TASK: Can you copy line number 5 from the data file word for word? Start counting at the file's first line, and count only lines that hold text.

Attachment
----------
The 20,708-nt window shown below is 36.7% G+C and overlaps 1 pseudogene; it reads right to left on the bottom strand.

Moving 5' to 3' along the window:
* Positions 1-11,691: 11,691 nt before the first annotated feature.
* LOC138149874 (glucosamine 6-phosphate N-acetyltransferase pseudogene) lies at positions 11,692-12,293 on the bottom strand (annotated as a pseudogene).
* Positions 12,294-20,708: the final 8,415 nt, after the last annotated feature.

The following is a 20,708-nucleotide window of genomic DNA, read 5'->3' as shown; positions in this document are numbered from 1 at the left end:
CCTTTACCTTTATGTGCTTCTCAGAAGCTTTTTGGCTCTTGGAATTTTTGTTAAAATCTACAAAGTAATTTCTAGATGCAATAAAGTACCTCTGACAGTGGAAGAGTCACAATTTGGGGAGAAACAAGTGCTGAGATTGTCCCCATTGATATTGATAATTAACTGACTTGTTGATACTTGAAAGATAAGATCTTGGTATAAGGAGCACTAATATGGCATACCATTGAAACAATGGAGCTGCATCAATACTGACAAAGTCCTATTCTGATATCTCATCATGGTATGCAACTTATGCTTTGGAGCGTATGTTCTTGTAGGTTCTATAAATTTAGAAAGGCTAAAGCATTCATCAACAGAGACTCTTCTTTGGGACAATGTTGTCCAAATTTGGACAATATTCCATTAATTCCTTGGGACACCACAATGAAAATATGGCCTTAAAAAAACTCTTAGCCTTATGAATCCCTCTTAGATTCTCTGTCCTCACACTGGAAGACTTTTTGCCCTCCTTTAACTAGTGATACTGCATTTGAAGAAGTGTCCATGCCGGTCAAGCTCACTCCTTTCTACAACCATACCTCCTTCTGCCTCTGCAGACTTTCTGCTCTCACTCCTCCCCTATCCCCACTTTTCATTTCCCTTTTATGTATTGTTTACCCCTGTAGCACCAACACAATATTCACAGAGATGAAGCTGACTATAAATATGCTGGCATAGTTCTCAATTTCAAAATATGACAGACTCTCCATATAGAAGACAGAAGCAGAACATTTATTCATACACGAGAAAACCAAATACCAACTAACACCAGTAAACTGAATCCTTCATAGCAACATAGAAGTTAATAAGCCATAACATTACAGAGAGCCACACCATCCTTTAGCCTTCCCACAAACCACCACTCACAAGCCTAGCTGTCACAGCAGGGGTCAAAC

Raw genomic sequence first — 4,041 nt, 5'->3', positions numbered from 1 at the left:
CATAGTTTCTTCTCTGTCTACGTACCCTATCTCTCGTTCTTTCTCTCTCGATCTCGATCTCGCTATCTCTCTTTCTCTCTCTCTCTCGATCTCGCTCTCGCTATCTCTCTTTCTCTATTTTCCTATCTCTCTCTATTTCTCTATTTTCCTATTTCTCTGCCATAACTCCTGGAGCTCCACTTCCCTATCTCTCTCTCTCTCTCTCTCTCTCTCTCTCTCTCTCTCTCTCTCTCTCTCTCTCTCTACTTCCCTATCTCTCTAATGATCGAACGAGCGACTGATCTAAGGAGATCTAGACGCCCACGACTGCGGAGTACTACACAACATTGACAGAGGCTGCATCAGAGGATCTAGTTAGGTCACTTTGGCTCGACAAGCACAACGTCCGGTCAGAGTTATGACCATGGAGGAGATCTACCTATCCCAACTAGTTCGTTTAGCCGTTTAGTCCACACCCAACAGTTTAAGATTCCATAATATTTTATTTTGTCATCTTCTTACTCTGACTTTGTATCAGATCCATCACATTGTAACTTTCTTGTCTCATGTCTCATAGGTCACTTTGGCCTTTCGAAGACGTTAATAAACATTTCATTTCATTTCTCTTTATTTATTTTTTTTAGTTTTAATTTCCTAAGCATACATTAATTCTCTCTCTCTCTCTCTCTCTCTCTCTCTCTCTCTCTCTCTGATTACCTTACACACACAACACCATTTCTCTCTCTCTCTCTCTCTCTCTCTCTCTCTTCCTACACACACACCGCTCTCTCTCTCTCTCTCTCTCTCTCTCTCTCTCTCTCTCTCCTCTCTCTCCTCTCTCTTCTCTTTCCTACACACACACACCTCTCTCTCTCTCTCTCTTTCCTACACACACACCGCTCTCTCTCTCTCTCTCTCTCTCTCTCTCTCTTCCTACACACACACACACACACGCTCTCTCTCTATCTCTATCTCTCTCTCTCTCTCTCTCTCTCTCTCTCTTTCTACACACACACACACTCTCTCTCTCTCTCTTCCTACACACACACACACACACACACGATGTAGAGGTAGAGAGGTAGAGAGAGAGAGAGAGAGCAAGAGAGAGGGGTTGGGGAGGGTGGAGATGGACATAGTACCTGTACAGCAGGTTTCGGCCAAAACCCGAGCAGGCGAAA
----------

* Positions 12,294-20,708: the final 8,415 nt, after the last annotated feature.